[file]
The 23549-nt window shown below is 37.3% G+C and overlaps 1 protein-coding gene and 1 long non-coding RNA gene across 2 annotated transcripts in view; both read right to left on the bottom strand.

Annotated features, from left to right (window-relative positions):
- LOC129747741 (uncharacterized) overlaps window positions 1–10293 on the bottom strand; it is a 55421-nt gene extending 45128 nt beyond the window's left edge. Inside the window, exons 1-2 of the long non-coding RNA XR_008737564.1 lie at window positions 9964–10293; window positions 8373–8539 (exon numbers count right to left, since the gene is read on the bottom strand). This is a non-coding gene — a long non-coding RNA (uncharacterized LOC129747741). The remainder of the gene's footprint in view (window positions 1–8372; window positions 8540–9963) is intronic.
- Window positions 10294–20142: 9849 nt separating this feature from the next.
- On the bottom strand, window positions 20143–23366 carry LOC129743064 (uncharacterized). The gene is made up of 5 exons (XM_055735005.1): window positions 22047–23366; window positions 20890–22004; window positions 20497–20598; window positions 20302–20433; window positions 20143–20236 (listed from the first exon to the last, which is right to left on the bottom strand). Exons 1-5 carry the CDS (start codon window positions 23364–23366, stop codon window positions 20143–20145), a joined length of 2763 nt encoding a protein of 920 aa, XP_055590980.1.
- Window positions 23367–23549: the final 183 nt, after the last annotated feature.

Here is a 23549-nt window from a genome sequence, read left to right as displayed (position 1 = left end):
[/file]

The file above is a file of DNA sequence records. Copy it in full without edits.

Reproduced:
The 23549-nt window shown below is 37.3% G+C and overlaps 1 protein-coding gene and 1 long non-coding RNA gene across 2 annotated transcripts in view; both read right to left on the bottom strand.

Annotated features, from left to right (window-relative positions):
- LOC129747741 (uncharacterized) overlaps window positions 1–10293 on the bottom strand; it is a 55421-nt gene extending 45128 nt beyond the window's left edge. Inside the window, exons 1-2 of the long non-coding RNA XR_008737564.1 lie at window positions 9964–10293; window positions 8373–8539 (exon numbers count right to left, since the gene is read on the bottom strand). This is a non-coding gene — a long non-coding RNA (uncharacterized LOC129747741). The remainder of the gene's footprint in view (window positions 1–8372; window positions 8540–9963) is intronic.
- Window positions 10294–20142: 9849 nt separating this feature from the next.
- On the bottom strand, window positions 20143–23366 carry LOC129743064 (uncharacterized). The gene is made up of 5 exons (XM_055735005.1): window positions 22047–23366; window positions 20890–22004; window positions 20497–20598; window positions 20302–20433; window positions 20143–20236 (listed from the first exon to the last, which is right to left on the bottom strand). Exons 1-5 carry the CDS (start codon window positions 23364–23366, stop codon window positions 20143–20145), a joined length of 2763 nt encoding a protein of 920 aa, XP_055590980.1.
- Window positions 23367–23549: the final 183 nt, after the last annotated feature.

Here is a 23549-nt window from a genome sequence, read left to right as displayed (position 1 = left end):